Taking a kayaking trip out onto a placid lake or through a white-knuckle, whitewater course can put a substantial strain on your eyes. Spray and glare make sunglasses a necessary part of every kayaker's kit, and the best sunglasses for kayaking have a key set of features that separate them from sunglasses used in other recreational pursuits. Polarized lenses, a floating strap and a secure fit make for a great pair of water-ready shades.
Don't Shoot Your Eye Out
Take care of your eyes, and they'll take care of you. Kayakers are at an especially high risk for eye damage due to UV rays from the sun because the glare along the reflective surface of the water can compound the amount of UV radiation that reaches your eyes. The American Academy of Ophthalmology recommends wearing sunglasses all summer, especially on the water, since the sun's UVA and UVB radiation can be three times higher during the summer than during the winter. In addition, sunglasses can prevent salt water spray from getting into your eyes, which could impact your visibility when you're trying to navigate tough rapids.
The best sunglasses for kayakers use polarized lenses for better visibility and glare reduction. Polarized lenses use a special orientation in the lens to allow vertical light through to your eyes unfiltered, while preventing scattered horizontal light from penetrating the lens. This greatly reduces the amount of glare that is refracted into your eyes, especially on the surface of the water. Without glare on the surface of the water, you'll be able to see below the surface, which can help you spot and avoid rocks for smoother kayaking.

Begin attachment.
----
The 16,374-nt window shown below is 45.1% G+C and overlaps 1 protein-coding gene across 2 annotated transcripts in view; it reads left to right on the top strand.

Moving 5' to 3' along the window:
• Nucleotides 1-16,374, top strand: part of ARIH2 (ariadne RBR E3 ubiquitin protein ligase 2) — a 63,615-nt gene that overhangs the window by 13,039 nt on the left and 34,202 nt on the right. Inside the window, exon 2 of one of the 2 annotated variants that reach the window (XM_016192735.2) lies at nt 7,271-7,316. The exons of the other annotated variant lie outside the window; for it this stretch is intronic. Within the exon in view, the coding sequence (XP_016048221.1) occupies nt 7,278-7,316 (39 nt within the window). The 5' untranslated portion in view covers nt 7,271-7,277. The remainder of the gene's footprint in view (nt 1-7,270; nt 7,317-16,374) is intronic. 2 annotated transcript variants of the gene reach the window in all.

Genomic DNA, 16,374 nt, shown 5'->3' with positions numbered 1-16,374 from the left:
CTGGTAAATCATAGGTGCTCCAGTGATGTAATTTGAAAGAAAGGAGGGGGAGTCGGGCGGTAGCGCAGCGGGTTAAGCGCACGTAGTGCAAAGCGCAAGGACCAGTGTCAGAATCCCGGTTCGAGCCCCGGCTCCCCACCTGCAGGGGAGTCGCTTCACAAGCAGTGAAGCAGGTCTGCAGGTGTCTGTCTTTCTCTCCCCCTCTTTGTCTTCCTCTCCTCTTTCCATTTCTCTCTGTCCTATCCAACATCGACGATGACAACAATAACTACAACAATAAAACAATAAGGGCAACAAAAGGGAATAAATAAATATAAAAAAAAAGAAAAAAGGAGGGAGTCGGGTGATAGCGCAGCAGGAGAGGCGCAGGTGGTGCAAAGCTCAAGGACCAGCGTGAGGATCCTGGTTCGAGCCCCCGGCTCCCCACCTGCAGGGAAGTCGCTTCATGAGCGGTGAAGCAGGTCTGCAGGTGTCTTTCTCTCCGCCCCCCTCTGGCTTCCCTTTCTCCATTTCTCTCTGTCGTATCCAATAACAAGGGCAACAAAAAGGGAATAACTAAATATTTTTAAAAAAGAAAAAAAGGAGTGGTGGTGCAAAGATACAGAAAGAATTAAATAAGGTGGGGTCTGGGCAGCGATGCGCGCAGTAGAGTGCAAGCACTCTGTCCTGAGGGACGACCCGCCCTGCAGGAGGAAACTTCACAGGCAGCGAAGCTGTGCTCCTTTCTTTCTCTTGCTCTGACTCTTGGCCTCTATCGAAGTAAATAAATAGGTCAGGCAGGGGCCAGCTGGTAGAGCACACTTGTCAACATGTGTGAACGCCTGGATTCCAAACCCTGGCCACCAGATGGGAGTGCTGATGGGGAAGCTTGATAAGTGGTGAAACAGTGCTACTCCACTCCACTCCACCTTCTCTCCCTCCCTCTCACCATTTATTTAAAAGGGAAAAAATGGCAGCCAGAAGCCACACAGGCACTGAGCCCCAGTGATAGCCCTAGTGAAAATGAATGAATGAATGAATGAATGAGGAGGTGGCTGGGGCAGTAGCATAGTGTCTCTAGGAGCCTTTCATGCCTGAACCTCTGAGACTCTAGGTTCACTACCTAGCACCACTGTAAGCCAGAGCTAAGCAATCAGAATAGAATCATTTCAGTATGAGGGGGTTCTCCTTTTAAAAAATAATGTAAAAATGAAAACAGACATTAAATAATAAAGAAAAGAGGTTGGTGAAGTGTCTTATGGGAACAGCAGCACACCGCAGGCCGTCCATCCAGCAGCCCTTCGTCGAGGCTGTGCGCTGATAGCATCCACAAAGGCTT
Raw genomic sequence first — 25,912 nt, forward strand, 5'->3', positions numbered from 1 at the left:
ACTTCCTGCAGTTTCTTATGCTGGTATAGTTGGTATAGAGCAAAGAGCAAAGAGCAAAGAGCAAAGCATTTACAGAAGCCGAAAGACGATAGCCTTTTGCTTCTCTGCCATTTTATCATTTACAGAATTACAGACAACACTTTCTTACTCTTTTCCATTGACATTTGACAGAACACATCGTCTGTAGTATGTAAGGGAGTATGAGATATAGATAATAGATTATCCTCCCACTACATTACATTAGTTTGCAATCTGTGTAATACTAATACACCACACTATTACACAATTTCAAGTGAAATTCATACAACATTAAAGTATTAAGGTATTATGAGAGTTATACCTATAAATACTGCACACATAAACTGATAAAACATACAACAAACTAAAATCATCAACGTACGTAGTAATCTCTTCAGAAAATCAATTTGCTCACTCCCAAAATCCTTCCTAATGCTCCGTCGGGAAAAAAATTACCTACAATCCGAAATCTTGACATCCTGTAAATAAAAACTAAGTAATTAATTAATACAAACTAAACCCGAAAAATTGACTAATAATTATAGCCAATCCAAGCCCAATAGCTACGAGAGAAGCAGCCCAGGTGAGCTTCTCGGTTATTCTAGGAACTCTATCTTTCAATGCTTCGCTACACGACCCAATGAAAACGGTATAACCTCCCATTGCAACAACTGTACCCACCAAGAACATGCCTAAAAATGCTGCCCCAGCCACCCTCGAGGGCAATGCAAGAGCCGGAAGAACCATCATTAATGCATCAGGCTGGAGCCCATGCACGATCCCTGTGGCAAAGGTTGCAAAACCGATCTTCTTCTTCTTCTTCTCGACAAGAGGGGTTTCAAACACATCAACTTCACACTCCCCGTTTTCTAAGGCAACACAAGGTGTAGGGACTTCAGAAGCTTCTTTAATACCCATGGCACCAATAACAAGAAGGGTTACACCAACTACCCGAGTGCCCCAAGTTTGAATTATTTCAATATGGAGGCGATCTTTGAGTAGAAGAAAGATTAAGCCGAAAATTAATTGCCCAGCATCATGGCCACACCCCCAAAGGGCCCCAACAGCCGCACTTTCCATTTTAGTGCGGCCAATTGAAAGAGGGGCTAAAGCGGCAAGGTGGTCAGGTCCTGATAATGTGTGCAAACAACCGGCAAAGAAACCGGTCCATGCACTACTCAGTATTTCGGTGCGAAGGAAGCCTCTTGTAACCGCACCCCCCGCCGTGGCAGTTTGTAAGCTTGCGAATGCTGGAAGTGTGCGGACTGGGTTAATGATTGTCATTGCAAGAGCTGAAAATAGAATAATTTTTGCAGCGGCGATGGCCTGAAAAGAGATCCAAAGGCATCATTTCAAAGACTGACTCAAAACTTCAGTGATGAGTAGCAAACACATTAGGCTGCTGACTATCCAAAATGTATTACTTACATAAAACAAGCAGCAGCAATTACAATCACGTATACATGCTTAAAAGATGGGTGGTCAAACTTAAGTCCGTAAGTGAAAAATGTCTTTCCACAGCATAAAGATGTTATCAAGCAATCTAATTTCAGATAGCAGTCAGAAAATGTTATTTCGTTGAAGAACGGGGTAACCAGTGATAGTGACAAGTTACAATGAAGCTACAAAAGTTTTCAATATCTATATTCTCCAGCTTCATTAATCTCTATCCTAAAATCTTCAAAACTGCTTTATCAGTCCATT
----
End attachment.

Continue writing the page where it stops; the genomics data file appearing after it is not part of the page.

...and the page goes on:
Float Like a Butterfly
Inevitably, most kayakers take an unexpected dip during a kayaking trip. The best sunglasses for kayaking come with a strap that has a small air pocket or foam block attached to keep your sunglasses floating within easy reach if you lose them in your frantic capsize. Look for sunglasses with stainless steel hinges as well, since these won't rust or corrode from exposure to salt water.
Everyone Needs to Vent
Vented sunglasses are ideal for summer activities like ocean kayaking, since you'll inevitably build up some heat while paddling away from real or perceived sharks. These sunglasses use perforated frames and lenses to allow cool air underneath the lens, preventing condensation on the lens and evaporating sweat before it stings your eyes. A fog-proof coating on the lens surface can also help keep your vision clear when you're really heating up your shades.